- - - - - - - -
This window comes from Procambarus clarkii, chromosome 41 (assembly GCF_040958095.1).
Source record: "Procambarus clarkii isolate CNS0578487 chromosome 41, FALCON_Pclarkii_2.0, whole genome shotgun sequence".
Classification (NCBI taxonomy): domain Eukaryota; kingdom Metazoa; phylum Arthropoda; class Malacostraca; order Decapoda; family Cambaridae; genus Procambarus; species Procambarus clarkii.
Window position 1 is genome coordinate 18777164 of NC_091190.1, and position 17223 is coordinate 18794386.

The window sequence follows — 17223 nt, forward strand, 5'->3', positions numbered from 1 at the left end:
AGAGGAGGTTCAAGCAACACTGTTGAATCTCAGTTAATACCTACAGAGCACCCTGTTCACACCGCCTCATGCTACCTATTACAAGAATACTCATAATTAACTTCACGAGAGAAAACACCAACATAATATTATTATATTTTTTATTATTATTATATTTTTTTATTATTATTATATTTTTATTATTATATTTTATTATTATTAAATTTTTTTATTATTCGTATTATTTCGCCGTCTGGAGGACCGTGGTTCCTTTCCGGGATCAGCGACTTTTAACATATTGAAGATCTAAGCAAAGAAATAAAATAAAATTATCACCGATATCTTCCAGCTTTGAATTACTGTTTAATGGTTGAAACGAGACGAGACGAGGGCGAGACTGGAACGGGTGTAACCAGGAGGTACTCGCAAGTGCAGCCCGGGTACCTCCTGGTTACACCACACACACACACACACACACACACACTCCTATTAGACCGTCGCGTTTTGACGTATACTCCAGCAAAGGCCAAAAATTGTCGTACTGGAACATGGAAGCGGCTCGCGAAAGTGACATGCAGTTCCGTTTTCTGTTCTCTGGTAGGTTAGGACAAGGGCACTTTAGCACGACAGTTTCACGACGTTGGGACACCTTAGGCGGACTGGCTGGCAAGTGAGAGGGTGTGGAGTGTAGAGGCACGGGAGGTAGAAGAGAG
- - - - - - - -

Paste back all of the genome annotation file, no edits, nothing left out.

This window comes from Procambarus clarkii, chromosome 41 (assembly GCF_040958095.1).
Source record: "Procambarus clarkii isolate CNS0578487 chromosome 41, FALCON_Pclarkii_2.0, whole genome shotgun sequence".
Classification (NCBI taxonomy): domain Eukaryota; kingdom Metazoa; phylum Arthropoda; class Malacostraca; order Decapoda; family Cambaridae; genus Procambarus; species Procambarus clarkii.
Window position 1 is genome coordinate 18777164 of NC_091190.1, and position 17223 is coordinate 18794386.

The window sequence follows — 17223 nt, forward strand, 5'->3', positions numbered from 1 at the left end:
AGAGGAGGTTCAAGCAACACTGTTGAATCTCAGTTAATACCTACAGAGCACCCTGTTCACACCGCCTCATGCTACCTATTACAAGAATACTCATAATTAACTTCACGAGAGAAAACACCAACATAATATTATTATATTTTTTATTATTATTATATTTTTTTATTATTATTATATTTTTATTATTATATTTTATTATTATTAAATTTTTTTATTATTCGTATTATTTCGCCGTCTGGAGGACCGTGGTTCCTTTCCGGGATCAGCGACTTTTAACATATTGAAGATCTAAGCAAAGAAATAAAATAAAATTATCACCGATATCTTCCAGCTTTGAATTACTGTTTAATGGTTGAAACGAGACGAGACGAGGGCGAGACTGGAACGGGTGTAACCAGGAGGTACTCGCAAGTGCAGCCCGGGTACCTCCTGGTTACACCACACACACACACACACACACACACACTCCTATTAGACCGTCGCGTTTTGACGTATACTCCAGCAAAGGCCAAAAATTGTCGTACTGGAACATGGAAGCGGCTCGCGAAAGTGACATGCAGTTCCGTTTTCTGTTCTCTGGTAGGTTAGGACAAGGGCACTTTAGCACGACAGTTTCACGACGTTGGGACACCTTAGGCGGACTGGCTGGCAAGTGAGAGGGTGTGGAGTGTAGAGGCACGGGAGGTAGAAGAGAG